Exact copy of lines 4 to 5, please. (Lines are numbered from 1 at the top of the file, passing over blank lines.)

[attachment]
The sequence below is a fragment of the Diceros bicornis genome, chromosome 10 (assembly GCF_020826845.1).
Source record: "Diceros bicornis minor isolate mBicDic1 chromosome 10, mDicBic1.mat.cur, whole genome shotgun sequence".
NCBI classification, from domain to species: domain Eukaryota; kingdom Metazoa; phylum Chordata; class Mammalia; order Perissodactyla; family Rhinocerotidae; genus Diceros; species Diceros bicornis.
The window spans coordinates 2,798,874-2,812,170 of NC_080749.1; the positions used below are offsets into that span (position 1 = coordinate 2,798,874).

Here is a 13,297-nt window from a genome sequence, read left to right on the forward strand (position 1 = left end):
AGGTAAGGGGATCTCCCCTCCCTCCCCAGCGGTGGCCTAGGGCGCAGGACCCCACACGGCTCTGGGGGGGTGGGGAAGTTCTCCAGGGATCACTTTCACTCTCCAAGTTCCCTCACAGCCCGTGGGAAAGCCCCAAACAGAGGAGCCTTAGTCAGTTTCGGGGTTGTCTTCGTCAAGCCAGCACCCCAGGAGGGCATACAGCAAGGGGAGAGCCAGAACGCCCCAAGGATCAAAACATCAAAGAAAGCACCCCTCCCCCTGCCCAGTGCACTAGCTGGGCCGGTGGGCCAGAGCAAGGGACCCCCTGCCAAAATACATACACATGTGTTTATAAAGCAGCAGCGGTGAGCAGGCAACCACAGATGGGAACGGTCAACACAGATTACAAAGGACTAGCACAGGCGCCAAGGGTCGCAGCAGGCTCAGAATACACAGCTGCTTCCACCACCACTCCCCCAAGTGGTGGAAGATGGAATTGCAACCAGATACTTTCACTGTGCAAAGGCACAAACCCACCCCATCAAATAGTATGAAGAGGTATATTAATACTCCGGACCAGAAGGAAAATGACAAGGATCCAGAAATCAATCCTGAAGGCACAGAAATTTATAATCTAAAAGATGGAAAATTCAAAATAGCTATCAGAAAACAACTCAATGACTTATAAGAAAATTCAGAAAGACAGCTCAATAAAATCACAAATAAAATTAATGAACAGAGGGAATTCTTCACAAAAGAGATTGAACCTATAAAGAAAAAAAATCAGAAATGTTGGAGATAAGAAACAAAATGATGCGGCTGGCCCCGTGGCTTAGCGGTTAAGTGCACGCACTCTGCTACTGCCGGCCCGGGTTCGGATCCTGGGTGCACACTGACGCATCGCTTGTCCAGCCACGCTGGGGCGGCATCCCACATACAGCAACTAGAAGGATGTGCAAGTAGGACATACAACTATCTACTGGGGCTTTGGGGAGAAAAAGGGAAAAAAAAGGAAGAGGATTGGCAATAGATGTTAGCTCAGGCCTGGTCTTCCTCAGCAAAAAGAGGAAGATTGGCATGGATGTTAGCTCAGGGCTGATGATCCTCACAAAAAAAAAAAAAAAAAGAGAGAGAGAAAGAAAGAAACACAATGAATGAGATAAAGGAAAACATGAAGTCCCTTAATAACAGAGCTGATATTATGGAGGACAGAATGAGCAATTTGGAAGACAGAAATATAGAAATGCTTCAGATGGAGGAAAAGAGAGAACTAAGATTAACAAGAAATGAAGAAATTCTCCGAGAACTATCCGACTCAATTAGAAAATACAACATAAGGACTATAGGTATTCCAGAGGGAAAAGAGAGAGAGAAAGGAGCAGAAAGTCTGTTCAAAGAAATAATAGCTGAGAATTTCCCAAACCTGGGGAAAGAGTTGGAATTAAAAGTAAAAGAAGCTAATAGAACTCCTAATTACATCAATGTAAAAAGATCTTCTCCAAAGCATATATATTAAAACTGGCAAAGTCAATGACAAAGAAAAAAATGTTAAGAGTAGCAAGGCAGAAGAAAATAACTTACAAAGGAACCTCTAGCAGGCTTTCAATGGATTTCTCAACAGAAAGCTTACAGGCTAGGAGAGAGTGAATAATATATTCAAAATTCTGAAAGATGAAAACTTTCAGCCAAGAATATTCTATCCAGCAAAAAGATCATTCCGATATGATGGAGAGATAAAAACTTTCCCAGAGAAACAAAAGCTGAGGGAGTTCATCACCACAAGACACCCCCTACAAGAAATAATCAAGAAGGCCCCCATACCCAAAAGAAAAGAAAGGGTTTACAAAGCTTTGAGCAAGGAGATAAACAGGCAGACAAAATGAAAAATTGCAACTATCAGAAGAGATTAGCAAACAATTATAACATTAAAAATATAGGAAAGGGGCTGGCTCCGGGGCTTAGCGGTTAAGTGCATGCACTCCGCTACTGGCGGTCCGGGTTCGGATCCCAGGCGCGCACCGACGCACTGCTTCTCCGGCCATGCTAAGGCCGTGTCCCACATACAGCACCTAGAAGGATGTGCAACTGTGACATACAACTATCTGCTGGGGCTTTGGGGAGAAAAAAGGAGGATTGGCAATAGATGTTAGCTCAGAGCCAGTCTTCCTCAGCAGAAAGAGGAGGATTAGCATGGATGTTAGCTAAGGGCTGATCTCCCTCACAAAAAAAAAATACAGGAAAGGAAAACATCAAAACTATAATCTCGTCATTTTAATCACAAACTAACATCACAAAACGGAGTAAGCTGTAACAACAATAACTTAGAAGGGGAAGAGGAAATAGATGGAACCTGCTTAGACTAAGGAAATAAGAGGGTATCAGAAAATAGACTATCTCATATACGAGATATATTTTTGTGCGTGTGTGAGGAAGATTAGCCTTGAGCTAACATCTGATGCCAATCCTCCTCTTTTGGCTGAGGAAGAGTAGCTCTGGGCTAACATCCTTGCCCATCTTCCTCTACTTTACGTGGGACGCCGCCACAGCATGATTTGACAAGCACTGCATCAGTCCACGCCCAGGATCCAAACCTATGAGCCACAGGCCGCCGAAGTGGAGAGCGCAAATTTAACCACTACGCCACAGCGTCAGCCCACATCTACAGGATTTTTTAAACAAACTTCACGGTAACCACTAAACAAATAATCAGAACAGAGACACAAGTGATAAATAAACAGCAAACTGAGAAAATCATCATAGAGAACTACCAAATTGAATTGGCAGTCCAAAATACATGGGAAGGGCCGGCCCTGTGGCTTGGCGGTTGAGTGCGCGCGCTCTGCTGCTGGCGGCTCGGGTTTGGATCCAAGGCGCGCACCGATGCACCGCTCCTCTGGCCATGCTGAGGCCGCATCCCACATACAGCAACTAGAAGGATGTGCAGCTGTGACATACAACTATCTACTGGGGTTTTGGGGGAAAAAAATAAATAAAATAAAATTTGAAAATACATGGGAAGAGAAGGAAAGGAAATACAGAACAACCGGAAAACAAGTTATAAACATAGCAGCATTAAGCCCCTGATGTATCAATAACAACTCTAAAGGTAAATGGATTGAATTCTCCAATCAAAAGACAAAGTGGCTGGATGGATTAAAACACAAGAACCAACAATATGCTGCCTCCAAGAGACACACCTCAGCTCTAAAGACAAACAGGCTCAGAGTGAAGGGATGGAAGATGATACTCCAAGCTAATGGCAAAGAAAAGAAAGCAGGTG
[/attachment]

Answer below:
The window spans coordinates 2,798,874-2,812,170 of NC_080749.1; the positions used below are offsets into that span (position 1 = coordinate 2,798,874).

Here is a 13,297-nt window from a genome sequence, read left to right on the forward strand (position 1 = left end):